Attempts at immigration reform have been undistinguished at the federal level. The last serious bipartisan effort — the Comprehensive Immigration Reform Act of 2007 — failed. Since then, states have enacted their own legislation, which go to great extents to deter illegal immigration. For example, in one of the most extreme provisions — that was struck down in Arizona, but upheld in Alabama — officers must check the immigration statuses of individuals who they stop or arrest when they suspect them to be in the country illegally.
Severe immigration laws like these at the state level appear to differ drastically and unprecedentedly from legislation previously debated at the federal level and are gaining momentum in at least six states. These laws are noteworthy because they come at a time when illegal immigration to the United States is declining dramatically.
According to Marcelo Suárez-Orozco, a professor of globalization and education at New York University and co-founder of the Harvard Immigration Project, since the collapse of Lehman Brothers in 2008, illegal immigration has significantly decreased while lawful immigration has remained steady. But if illegal immigration is declining, why is legislation that drastically deters it becoming more prevalent, and what will it achieve? There’s probably no single or simple answer, but much could be understood by considering the history of Mexican immigration to the U.S.
As early as the 1850s, and well into the 1920s, Mexicans filled labor shortages created by the U.S.’s expanding agricultural and railroad industries. Mexicans were crucial to the American economy. Moreover, central Mexico in the 1920s was essentially a backwater of Mexico’s faltering economy. As agricultural economist Paul Taylor documented in his pioneering work, jobs there were scarce, and those employed in agriculture could likely earn five times more building railroads in America. Since Mexicans could easily cross the border at this time, many migrated.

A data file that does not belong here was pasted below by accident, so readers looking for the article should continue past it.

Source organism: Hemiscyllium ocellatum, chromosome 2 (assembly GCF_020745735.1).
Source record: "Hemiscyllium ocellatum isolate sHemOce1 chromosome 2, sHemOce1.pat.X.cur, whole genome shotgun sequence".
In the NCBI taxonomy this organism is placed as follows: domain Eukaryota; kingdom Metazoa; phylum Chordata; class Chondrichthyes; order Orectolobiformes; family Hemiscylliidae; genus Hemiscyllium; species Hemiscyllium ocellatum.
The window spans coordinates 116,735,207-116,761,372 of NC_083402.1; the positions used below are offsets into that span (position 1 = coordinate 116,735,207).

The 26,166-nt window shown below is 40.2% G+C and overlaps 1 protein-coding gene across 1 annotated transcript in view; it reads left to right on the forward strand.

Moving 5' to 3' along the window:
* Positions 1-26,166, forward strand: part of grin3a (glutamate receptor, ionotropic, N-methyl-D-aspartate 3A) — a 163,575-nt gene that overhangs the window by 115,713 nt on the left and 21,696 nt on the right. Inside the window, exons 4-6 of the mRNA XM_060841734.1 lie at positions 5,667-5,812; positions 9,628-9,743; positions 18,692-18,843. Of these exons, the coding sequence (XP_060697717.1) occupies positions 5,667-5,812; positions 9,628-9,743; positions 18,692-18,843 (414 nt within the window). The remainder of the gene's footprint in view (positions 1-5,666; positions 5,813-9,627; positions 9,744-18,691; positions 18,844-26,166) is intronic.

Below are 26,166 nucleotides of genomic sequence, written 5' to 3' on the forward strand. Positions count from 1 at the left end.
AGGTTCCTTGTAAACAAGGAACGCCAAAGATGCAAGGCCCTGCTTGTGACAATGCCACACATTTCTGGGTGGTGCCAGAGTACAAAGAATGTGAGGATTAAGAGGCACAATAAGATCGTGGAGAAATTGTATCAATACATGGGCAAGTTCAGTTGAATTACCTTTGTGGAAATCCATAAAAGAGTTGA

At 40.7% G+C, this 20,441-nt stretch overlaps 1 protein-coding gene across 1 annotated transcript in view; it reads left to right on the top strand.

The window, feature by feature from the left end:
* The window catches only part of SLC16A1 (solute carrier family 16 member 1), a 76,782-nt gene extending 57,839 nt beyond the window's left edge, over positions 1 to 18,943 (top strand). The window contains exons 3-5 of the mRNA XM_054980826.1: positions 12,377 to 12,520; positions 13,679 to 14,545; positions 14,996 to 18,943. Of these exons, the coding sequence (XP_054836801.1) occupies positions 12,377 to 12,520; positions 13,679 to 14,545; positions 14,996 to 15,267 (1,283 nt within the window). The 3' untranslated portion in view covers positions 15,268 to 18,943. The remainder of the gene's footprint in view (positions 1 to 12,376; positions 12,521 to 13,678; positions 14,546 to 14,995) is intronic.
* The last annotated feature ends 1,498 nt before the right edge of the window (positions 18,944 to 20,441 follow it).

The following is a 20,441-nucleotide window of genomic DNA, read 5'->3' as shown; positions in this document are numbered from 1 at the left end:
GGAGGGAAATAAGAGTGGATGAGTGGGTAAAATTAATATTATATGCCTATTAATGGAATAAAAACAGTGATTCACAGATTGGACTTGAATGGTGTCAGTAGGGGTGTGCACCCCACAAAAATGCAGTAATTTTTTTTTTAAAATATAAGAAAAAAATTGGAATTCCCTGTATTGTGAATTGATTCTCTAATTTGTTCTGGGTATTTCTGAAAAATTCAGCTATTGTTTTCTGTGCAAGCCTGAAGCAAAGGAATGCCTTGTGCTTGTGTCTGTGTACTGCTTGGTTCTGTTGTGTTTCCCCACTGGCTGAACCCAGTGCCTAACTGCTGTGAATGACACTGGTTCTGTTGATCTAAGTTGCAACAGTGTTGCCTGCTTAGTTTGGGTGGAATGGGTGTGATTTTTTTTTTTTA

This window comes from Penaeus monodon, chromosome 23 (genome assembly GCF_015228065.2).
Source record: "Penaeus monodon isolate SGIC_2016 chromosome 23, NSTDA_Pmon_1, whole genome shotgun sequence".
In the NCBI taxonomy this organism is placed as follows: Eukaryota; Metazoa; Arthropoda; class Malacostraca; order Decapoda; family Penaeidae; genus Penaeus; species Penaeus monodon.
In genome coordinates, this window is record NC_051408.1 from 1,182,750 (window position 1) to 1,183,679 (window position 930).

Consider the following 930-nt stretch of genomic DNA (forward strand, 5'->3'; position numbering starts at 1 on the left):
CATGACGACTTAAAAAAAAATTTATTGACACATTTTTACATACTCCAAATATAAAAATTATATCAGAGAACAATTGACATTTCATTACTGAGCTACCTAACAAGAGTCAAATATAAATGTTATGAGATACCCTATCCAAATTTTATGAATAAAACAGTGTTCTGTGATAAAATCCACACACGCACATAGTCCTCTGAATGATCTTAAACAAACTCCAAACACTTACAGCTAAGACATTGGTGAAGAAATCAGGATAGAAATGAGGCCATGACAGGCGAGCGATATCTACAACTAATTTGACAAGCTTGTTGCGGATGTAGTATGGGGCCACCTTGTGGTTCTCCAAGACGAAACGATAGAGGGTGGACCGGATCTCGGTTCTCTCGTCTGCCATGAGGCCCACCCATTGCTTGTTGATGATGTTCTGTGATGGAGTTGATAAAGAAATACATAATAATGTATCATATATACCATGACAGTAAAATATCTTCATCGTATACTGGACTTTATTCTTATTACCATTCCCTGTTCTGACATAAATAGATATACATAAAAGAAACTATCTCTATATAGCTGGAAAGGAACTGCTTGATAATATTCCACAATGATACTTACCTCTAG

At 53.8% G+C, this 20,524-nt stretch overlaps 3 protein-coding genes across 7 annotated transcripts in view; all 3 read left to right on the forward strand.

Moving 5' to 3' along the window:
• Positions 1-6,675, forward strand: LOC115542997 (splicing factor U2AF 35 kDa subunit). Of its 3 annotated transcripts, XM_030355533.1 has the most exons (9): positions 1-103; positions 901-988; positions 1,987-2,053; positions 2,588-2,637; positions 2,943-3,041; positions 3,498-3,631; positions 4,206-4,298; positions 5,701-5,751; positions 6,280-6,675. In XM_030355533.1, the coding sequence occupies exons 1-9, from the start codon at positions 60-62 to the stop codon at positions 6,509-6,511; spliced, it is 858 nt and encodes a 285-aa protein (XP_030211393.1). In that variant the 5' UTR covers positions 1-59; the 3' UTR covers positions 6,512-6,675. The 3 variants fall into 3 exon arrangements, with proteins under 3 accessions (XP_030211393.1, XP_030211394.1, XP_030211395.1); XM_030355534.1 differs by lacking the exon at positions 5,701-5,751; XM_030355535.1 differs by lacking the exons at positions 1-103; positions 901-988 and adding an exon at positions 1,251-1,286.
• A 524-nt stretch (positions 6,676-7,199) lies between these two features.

This trend reversed when the stock market crashed in 1929. As unemployment escalated during the Great Depression, so did opposition to Mexicans and beliefs that Mexicans drain the country’s welfare. For several reasons the federal government and Legislatures nationwide passed laws that restricted Mexican immigration. These laws also restricted Mexicans from getting jobs, denied them welfare when they became unemployed and, eventually, encouraged their deportation from the country. In cities as north as Dearborn, police were known to coerce Mexicans to prove their legal residence to immigration authorities — something alarmingly close to what the current Alabama legislation requires. By 1937, approximately 453,000 Mexicans were deported. Then during World War II, this trend reversed. In response to labor shortages, Mexicans were once again recruited to the farms and factories they left just 10 years prior.
In hindsight, the essence of pre-Depression Mexican immigration policies resonated in immigration legislation debated by Congress before the 2008 recession. The 2007 legislation, for example, would have introduced a guest worker program and given many illegal immigrants paths toward citizenship. The Depression-era anti-Mexican policies were somewhat extreme manifestations of immigration legislation that’s emerged during our recession. Though immigration regulations have evolved since the Depression, two things remain clear: when the economy roared, policies were more lax toward illegal immigrants, even though they came illegally. When the economy crashed, policies became harsher toward illegal immigrants because they came illegally.
Considering this history, it’s troubling that the emerging harsher immigration laws come at a time when illegal immigration is dramatically declining, illegal immigrants fill a labor shortage in unskilled farm jobs that more Americans avoid today than during the Depression and a significant number of illegal immigrants come from rapidly industrializing nations that provide far more economic opportunities for its citizens — and therefore far less push for them to leave — than Mexico did from 1850 to 1940.
This raises two questions. If illegal immigration is declining as a result of the recession, to what extent will drastic measures at the state level further this decrease? When the economy recovers, our labor shortage for unskilled farm jobs will rise. We will require more migrant workers. But if the new fences staked by emerging harsher legislation significantly curtails illegal immigration, will enough migrant workers climb the extra fences to come to the U.S., legally or illegally, when the economy recovers? Unlike deported Mexicans who rushed back during WWII, 21st century migrants come from countries far wealthier than 1940s Mexico.
States that now wish to enact even harsher legislation to deter illegal immigration need to understand that illegal immigration is now both informed and complicated by our history and our current and future economy. Perhaps this change in complexity is the only thing that is drastic and unprecedented about illegal immigration reform today.
Lou Wang is an LSA senior